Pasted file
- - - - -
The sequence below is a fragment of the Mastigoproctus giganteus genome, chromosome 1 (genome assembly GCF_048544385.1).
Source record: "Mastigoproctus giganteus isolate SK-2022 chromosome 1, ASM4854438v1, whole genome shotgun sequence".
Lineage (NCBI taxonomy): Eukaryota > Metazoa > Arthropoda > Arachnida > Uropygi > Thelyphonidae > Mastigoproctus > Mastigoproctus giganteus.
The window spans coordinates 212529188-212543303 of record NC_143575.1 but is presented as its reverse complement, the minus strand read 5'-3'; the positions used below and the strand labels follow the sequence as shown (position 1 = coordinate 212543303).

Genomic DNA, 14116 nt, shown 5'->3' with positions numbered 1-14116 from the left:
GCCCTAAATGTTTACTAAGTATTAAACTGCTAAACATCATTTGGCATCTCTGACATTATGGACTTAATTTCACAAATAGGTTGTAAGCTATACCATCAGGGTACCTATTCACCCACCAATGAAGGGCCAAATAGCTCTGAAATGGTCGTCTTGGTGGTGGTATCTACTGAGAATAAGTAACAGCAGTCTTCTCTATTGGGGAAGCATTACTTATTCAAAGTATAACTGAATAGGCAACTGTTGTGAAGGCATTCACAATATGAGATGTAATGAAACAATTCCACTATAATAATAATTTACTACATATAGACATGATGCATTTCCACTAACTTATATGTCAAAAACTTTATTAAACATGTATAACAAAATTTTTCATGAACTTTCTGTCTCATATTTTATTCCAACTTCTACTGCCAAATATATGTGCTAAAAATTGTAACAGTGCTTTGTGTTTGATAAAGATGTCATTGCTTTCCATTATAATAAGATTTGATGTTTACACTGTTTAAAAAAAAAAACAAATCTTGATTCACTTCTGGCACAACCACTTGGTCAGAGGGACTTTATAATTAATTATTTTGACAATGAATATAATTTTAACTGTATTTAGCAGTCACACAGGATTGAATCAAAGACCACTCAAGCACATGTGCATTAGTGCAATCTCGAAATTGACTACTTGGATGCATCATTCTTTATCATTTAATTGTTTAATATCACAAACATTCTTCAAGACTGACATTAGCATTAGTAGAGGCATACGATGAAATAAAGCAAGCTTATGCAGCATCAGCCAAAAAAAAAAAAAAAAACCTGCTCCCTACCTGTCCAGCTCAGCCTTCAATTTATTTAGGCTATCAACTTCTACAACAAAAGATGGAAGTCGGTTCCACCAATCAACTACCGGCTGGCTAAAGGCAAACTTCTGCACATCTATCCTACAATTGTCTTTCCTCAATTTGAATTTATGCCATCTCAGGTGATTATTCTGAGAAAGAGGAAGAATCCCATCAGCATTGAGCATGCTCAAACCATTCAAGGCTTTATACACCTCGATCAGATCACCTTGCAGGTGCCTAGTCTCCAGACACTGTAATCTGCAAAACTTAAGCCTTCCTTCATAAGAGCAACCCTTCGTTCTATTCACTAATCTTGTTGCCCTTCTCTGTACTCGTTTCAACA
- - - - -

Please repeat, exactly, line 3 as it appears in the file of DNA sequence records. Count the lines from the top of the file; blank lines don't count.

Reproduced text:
Lineage (NCBI taxonomy): Eukaryota > Metazoa > Arthropoda > Arachnida > Uropygi > Thelyphonidae > Mastigoproctus > Mastigoproctus giganteus.